+certificate in the console proxy VM. Of course, CloudStack cannot know
+about the DNS A records for our customers' public IPs prior to shipping
+the software. CloudStack therefore runs a dynamic DNS server that is
+authoritative for the realhostip.com domain. It maps the aaa-bbb-ccc-ddd
+part of the DNS name to the IP address aaa.bbb.ccc.ddd on lookups. This
+allows the browser to correctly connect to the console proxy's public
+IP, where it then expects and receives a SSL certificate for
+realhostip.com, and SSL is set up without browser warnings.
+
+Changing the Console Proxy SSL Certificate and Domain
+~~~~~~~~~~~~~~~~~~~~~~~~~~~~~~~~~~~~~~~~~~~~~~~~~~~~~~~~~~~~~
+
+If the administrator prefers, it is possible for the URL of the
+customer's console session to show a domain other than realhostip.com.
+The administrator can customize the displayed domain by selecting a
+different domain and uploading a new SSL certificate and private key.
+The domain must run a DNS service that is capable of resolving queries
+for addresses of the form aaa-bbb-ccc-ddd.your.domain to an IPv4 IP
+address in the form aaa.bbb.ccc.ddd, for example, 202.8.44.1. To change
+the console proxy domain, SSL certificate, and private key:
+
+#. 
+
+   Set up dynamic name resolution or populate all possible DNS names in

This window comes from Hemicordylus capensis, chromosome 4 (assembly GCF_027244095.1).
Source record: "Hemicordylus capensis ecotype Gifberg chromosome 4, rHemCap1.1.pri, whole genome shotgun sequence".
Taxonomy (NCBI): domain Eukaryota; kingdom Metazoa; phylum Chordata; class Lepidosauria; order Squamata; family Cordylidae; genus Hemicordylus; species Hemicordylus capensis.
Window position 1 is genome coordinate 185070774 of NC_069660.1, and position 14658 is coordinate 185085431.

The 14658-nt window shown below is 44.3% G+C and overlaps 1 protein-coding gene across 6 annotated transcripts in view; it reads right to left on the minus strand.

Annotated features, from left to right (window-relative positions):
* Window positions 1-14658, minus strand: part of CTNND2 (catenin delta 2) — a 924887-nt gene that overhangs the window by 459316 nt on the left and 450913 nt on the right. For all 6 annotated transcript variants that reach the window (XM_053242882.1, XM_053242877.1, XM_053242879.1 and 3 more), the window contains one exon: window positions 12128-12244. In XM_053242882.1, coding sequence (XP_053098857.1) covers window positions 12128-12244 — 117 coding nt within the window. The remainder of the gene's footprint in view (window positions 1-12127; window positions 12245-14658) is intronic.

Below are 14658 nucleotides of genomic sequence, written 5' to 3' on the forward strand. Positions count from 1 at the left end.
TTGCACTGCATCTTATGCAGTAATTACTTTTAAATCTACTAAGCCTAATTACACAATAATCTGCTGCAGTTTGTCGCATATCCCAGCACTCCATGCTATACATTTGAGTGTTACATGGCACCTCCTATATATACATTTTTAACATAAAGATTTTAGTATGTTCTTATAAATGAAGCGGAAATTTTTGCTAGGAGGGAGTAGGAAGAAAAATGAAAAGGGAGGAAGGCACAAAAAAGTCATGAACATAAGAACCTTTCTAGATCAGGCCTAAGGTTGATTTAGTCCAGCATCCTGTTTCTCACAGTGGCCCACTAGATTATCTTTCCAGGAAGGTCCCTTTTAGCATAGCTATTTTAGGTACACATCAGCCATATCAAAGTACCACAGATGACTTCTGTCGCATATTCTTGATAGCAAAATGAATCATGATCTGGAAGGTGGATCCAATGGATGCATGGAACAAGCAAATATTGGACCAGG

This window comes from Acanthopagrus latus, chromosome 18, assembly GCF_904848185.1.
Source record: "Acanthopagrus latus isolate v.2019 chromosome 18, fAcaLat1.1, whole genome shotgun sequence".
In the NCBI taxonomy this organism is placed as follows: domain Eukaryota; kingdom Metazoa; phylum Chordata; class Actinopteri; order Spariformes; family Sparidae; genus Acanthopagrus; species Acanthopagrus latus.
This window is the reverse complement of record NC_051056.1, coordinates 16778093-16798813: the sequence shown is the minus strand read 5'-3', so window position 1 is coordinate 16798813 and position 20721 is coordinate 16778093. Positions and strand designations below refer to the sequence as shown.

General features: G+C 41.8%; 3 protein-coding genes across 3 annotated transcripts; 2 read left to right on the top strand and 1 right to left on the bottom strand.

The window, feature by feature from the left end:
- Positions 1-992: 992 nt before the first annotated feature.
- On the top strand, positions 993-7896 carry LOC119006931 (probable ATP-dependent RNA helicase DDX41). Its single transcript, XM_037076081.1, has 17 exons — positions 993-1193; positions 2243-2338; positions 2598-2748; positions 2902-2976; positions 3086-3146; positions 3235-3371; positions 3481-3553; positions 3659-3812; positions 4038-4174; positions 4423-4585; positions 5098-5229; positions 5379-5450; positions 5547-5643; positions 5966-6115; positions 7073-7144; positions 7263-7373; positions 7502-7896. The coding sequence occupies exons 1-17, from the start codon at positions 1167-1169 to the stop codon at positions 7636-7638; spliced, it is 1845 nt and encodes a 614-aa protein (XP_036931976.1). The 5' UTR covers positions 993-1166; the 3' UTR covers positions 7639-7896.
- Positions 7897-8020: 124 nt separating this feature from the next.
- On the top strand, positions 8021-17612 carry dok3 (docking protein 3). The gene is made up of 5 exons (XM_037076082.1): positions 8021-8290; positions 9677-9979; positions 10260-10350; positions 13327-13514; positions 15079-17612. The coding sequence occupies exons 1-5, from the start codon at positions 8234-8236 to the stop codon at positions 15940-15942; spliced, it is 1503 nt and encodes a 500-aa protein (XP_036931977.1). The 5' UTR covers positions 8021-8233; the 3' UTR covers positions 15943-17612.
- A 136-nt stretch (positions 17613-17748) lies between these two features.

+   your public IP range into your existing DNS server with the format
+   aaa-bbb-ccc-ddd.company.com -> aaa.bbb.ccc.ddd.
+
+#. 
+
+   Generate the private key and certificate signing request (CSR). When
+   you are using openssl to generate private/public key pairs and CSRs,
+   for the private key that you are going to paste into the CloudStack
+   UI, be sure to convert it into PKCS#8 format.
+
+   #. 
+
+      Generate a new 2048-bit private key
+
+      .. code:: bash
+
+          openssl genrsa -des3 -out yourprivate.key 2048
+
+   #. 
+
+      Generate a new certificate CSR
+
+      .. code:: bash
+
+          openssl req -new -key yourprivate.key -out yourcertificate.csr
+
+   #. 
+
+      Head to the website of your favorite trusted Certificate
+      Authority, purchase an SSL certificate, and submit the CSR. You
+      should receive a valid certificate in return
+
+   #. 
+
+      Convert your private key format into PKCS#8 encrypted format.
+
+      .. code:: bash
+
+          openssl pkcs8 -topk8 -in yourprivate.key -out yourprivate.pkcs8.encrypted.key
+
+   #. 
+
+      Convert your PKCS#8 encrypted private key into the PKCS#8 format
+      that is compliant with CloudStack
+
+      .. code:: bash
+